The Ultimate Outsourcing – Population

Commentary, Culture Wars, Randy Boldt

For the last 22 years, I have been a senior immigration official and immigration consultant.  In that time, I have seen successive governments steadily and sharply increase the numbers of immigrants being brought into Canada from about 120,000 in the 1990s, to over 400,000 per year in the 2020s.  The obvious rationale for this is to counteract our declining birth rate – which is now well below replacement levels.  Without immigration, our population, particularly of working age people, would start to decline quickly.  This would impact our workforce, our schools, economy, care-homes, pension plans, military, and on and on and on.  

Of note, no developed country in the world now has a fertility rate of 2.1 children per woman, which is the generally accepted replacement level.  Having said that, at 1.47 children per woman, Canada is decidedly below the USA at 1.7, the UK at 1.65 and France at 1.87.  What is even more interesting is that Canada brings in more immigrants per capita than any country in the world, often from locations which have high fertility rates – yet even immigrants quickly copy Canadian lifestyle and choose not to have many children.

We are now, effectively contracting out our population stability and growth to other countries.  The largest source countries, India (2.2), the Philippines (2.5) and China (1.7) are all seeing sharp declines in their fertility rates.  Historically, we have obtained large numbers of immigrants from Germany, (1.5), Russia (1.5), Japan (1.4) and South Korea (0.86), but these countries are all now well below replacement fertility.  Over time, Canada will have to look towards a broader and broader base of potential immigrants as fewer and fewer countries will produce the skilled workers that Canada has historically recruited. 

Canada remains a large country with a small population. It is vital to maintain and to grow our population.  Is immigration the only way we can now do this – or are their economic and social policies that impact fertility rates that might be addressed?

Women and men are having children later and later in life, and fewer and fewer of them.  Household size continues to shrink decade after decade.  Some of reasons are likely financial.  Families need to have a certain amount of money to be able to afford to have children.  The cost of raising a child has risen – which means that families generally delay having children until they are in a financial position to be able to afford them. Delaying a family usually equates to smaller families.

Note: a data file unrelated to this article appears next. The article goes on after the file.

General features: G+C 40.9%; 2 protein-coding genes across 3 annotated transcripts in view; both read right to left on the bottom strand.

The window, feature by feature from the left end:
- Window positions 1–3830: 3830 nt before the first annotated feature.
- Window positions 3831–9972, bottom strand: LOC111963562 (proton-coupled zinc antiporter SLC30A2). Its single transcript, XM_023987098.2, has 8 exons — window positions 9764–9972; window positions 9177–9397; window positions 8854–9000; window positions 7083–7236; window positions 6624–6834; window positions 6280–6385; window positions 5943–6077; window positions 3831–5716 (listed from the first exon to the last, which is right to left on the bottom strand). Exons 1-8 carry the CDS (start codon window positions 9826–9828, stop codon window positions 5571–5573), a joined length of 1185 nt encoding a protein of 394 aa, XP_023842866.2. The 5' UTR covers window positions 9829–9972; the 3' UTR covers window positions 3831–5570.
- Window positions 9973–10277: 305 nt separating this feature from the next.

House price increase have gone through the roof, particularly in the kinds of houses that families tend to prefer.  The Canadian dream, of most native born and immigrants to Canada, is to have a house in the suburbs to raise a family. Houses in good suburbs, near good schools, are now the most expensive and hardest to afford for a family.

Young families likely have the highest financial needs of any group in our population, and two incomes is often the only way families can afford to buy the coveted family home.  The argument for subsidizing daycares, rather than subsidizing families with children, is that access to affordable daycare encourages women to return to the workforce, thereby increasing the size of the Canadian labour pool.  The offsetting argument is that by subsidizing daycares, and not families, clearly leads to reduction in family sizes. 

Social and economic policies and norms that devalue mothers have had a profound negative impact on fertility.  This can be things like subsidizing daycare – not mothers – celebrating the term “working women” while we refer to mothers as “just a housewife”.  The more we are prejudice against mothers – the fewer women will sacrifice themselves to be mothers.

Women who sacrifice their lives and bodies to be mothers, need to be celebrating and valued.  Modern western societies, like Canada, have made enormous strides in gender equality.  To some extent, this has been at the expense of a fertility rates that are now unsustainable.  Most of us believe that these changes have been for the better and have allowed women to take a fuller and more equal place in our society.  The issue that needs to be raised now, is can we find a way to retain the fantastic progress we have made in women’s rights, at the same time see fertility rates rise to at least replacement levels.  Or are we destined to outsource our fertility to other less developed countries, in order to keep and grow our population.  

This is an issue that needs to be discussed – primarily by women.  Do they think that fertility rates are too low in Canada, and if so, what are the issues that they see as impediments to them having more children?  

 

Randy Boldt is an immigration consultant and also a senior fellow at the Frontier Centre for Public Policy.

Photo by Alexander Dummer on Unsplash.